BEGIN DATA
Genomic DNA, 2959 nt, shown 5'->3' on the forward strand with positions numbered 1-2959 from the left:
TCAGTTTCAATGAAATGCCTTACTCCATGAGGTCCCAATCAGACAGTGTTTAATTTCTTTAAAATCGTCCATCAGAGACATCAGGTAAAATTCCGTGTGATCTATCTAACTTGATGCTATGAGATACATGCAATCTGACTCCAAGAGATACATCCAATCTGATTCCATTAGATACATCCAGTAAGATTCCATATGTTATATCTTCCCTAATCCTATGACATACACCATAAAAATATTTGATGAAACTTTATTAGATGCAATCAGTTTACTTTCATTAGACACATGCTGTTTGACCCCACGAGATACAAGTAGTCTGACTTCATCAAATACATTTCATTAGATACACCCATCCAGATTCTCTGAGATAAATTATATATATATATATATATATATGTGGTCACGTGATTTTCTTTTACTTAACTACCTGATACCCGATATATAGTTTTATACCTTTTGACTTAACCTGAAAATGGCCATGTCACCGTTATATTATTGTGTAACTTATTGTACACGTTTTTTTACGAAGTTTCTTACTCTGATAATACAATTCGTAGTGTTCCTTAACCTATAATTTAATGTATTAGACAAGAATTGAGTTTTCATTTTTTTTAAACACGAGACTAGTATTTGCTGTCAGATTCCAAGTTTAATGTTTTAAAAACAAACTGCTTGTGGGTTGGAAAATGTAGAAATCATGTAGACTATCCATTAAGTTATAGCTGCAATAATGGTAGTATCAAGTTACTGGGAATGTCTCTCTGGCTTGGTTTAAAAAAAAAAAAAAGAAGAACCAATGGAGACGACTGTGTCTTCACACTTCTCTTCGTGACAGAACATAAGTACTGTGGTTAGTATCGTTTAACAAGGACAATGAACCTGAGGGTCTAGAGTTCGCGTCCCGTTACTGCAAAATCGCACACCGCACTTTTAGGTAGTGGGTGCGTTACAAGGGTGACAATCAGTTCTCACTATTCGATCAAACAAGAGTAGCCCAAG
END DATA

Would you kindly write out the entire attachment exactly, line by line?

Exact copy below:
Genomic DNA, 2959 nt, shown 5'->3' on the forward strand with positions numbered 1-2959 from the left:
TCAGTTTCAATGAAATGCCTTACTCCATGAGGTCCCAATCAGACAGTGTTTAATTTCTTTAAAATCGTCCATCAGAGACATCAGGTAAAATTCCGTGTGATCTATCTAACTTGATGCTATGAGATACATGCAATCTGACTCCAAGAGATACATCCAATCTGATTCCATTAGATACATCCAGTAAGATTCCATATGTTATATCTTCCCTAATCCTATGACATACACCATAAAAATATTTGATGAAACTTTATTAGATGCAATCAGTTTACTTTCATTAGACACATGCTGTTTGACCCCACGAGATACAAGTAGTCTGACTTCATCAAATACATTTCATTAGATACACCCATCCAGATTCTCTGAGATAAATTATATATATATATATATATATATGTGGTCACGTGATTTTCTTTTACTTAACTACCTGATACCCGATATATAGTTTTATACCTTTTGACTTAACCTGAAAATGGCCATGTCACCGTTATATTATTGTGTAACTTATTGTACACGTTTTTTTACGAAGTTTCTTACTCTGATAATACAATTCGTAGTGTTCCTTAACCTATAATTTAATGTATTAGACAAGAATTGAGTTTTCATTTTTTTTAAACACGAGACTAGTATTTGCTGTCAGATTCCAAGTTTAATGTTTTAAAAACAAACTGCTTGTGGGTTGGAAAATGTAGAAATCATGTAGACTATCCATTAAGTTATAGCTGCAATAATGGTAGTATCAAGTTACTGGGAATGTCTCTCTGGCTTGGTTTAAAAAAAAAAAAAAGAAGAACCAATGGAGACGACTGTGTCTTCACACTTCTCTTCGTGACAGAACATAAGTACTGTGGTTAGTATCGTTTAACAAGGACAATGAACCTGAGGGTCTAGAGTTCGCGTCCCGTTACTGCAAAATCGCACACCGCACTTTTAGGTAGTGGGTGCGTTACAAGGGTGACAATCAGTTCTCACTATTCGATCAAACAAGAGTAGCCCAAG